Operators could choose from options like micro level single neutral hosts (SNH) for places with space constraint to macro level – SNH

How Important is Energy Optimisation?

Switching to a renewable source of energy is the need of the hour. Not just for a sustainable future but, also for a sustainable business especially telcos which as an industry consumes around 3% of global energy and energy consumption also attributes to a major chunk of TCO. 

With 5G densification would result in a greater number of sites operating on the latest technologies, which would surge the energy requirement by more than 100%. As telecom operators gear up to roll out 5G, they have a huge opportunity to deliver greener telecom footprint with the usage of renewable sources of energy like solar and wind supported by a drastic reduction in the cost of photovoltaic cells and wind turbines. 


What is WiFi?

Put simply, WiFi is a technology that uses radio waves to create a wireless network through which devices like mobile phones, computers, printers, etc., connect to the internet. A wireless router is needed to establish a WiFi hotspot that people in its vicinity may use to access internet services. You’re sure to have encountered such a WiFi hotspot in houses, offices, restaurants, etc.

To get a little more technical, WiFi works by enabling a Wireless Local Area Network or WLAN that allows devices connected to it to exchange signals with the internet via a router. The frequencies of these signals are either 2.4 GHz or 5 GHz bandwidths. These frequencies are much higher than those transmitted to or by radios, mobile phones, and televisions since WiFi signals need to carry significantly higher amounts of data. The networking standards are variants of 802.11, of which there are several (802.11a, 802.11b, 801.11g, etc.).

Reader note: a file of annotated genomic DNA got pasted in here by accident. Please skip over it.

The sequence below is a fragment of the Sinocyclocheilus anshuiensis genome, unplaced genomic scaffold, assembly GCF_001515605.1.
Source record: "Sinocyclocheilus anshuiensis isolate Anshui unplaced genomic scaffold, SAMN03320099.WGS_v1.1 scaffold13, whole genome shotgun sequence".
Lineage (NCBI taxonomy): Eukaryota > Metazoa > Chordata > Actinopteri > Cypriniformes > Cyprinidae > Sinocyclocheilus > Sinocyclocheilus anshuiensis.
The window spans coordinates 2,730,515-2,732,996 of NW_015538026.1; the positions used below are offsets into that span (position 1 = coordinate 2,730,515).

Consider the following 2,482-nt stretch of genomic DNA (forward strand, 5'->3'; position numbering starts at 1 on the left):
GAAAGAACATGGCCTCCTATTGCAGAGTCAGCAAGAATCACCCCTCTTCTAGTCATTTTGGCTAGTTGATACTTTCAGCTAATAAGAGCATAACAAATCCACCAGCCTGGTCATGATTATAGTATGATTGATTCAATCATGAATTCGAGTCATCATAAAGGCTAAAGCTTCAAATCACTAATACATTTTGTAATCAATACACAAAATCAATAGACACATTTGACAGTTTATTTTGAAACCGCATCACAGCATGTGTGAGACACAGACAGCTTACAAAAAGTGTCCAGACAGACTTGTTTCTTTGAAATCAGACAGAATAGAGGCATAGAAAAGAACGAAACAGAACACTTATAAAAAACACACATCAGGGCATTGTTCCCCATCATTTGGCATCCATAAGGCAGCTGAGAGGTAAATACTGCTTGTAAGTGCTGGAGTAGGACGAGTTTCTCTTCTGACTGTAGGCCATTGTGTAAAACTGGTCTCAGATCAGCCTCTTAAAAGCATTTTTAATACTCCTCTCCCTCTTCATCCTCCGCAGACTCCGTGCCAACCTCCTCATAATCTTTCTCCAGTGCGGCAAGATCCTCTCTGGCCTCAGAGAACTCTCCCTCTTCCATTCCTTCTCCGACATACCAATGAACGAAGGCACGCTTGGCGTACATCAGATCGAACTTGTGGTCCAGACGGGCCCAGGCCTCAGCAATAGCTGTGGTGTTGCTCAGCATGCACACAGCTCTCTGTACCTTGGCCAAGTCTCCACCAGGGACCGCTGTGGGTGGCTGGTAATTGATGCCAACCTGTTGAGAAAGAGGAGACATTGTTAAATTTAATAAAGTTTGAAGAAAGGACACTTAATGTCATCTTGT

What is Open RAN?

From a deployment standpoint, we have Non-Standalone Mode(NSA), Dynamic Spectrum Sharing(DSS), and Standalone Mode (SA). The initial deployments of 5G NR are based on NSA standards, meaning the existing 4G LTE network will operate on the control plane, and 5G NR will be introduced to the user plane.

This particular standard was introduced by 3GPP, keeping in mind the industry’s push to faster 5G services rollout while utilizing the existing 4G LTE infrastructure currently in place. On the other hand, operators are also implementing Dynamic Spectrum Sharing (DSS) to accelerate the deployment cycle, which will reduce costs and improve spectrum utilization. In this standard, the same spectrum is shared between the 5G NR and 4G LTE, multiplexing over time per user demands. Lastly, we have the Standalone Mode (SA), which moves towards a complete 5G-based network where both signaling and the information transfer are driven by a 5G cell.

Leave a Reply

Your email address will not be published. Required fields are marked *

Optimising 5G in Times of Capex Constraints

Latest Blogs